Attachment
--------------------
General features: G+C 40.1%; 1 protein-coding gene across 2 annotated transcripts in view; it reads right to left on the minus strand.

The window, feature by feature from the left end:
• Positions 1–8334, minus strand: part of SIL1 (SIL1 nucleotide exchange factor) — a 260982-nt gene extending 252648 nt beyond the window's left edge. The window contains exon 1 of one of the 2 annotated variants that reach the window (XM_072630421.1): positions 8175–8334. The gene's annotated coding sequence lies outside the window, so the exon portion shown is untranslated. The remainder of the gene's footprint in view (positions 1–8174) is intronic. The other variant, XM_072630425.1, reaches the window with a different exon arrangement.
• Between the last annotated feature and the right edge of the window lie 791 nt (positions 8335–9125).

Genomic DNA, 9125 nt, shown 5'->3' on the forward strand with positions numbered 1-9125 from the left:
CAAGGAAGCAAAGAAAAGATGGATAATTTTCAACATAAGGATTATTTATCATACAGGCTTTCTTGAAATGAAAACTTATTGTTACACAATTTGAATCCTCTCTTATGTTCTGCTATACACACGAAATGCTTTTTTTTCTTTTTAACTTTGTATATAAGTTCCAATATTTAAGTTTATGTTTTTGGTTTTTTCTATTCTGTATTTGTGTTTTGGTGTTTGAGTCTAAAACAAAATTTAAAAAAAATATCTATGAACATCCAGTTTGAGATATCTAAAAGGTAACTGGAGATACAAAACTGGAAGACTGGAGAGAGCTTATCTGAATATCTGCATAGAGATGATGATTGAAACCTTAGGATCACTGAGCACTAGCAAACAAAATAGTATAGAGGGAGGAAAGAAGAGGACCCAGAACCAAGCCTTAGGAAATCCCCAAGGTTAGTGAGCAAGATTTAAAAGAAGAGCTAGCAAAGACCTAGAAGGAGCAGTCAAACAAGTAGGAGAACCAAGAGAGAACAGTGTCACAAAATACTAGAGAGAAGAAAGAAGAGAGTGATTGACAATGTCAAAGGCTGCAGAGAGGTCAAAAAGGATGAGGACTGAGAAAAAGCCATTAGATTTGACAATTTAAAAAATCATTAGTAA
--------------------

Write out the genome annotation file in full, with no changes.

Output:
General features: G+C 40.1%; 1 protein-coding gene across 2 annotated transcripts in view; it reads right to left on the minus strand.

The window, feature by feature from the left end:
• Positions 1–8334, minus strand: part of SIL1 (SIL1 nucleotide exchange factor) — a 260982-nt gene extending 252648 nt beyond the window's left edge. The window contains exon 1 of one of the 2 annotated variants that reach the window (XM_072630421.1): positions 8175–8334. The gene's annotated coding sequence lies outside the window, so the exon portion shown is untranslated. The remainder of the gene's footprint in view (positions 1–8174) is intronic. The other variant, XM_072630425.1, reaches the window with a different exon arrangement.
• Between the last annotated feature and the right edge of the window lie 791 nt (positions 8335–9125).

Genomic DNA, 9125 nt, shown 5'->3' on the forward strand with positions numbered 1-9125 from the left:
CAAGGAAGCAAAGAAAAGATGGATAATTTTCAACATAAGGATTATTTATCATACAGGCTTTCTTGAAATGAAAACTTATTGTTACACAATTTGAATCCTCTCTTATGTTCTGCTATACACACGAAATGCTTTTTTTTCTTTTTAACTTTGTATATAAGTTCCAATATTTAAGTTTATGTTTTTGGTTTTTTCTATTCTGTATTTGTGTTTTGGTGTTTGAGTCTAAAACAAAATTTAAAAAAAATATCTATGAACATCCAGTTTGAGATATCTAAAAGGTAACTGGAGATACAAAACTGGAAGACTGGAGAGAGCTTATCTGAATATCTGCATAGAGATGATGATTGAAACCTTAGGATCACTGAGCACTAGCAAACAAAATAGTATAGAGGGAGGAAAGAAGAGGACCCAGAACCAAGCCTTAGGAAATCCCCAAGGTTAGTGAGCAAGATTTAAAAGAAGAGCTAGCAAAGACCTAGAAGGAGCAGTCAAACAAGTAGGAGAACCAAGAGAGAACAGTGTCACAAAATACTAGAGAGAAGAAAGAAGAGAGTGATTGACAATGTCAAAGGCTGCAGAGAGGTCAAAAAGGATGAGGACTGAGAAAAAGCCATTAGATTTGACAATTTAAAAAATCATTAGTAA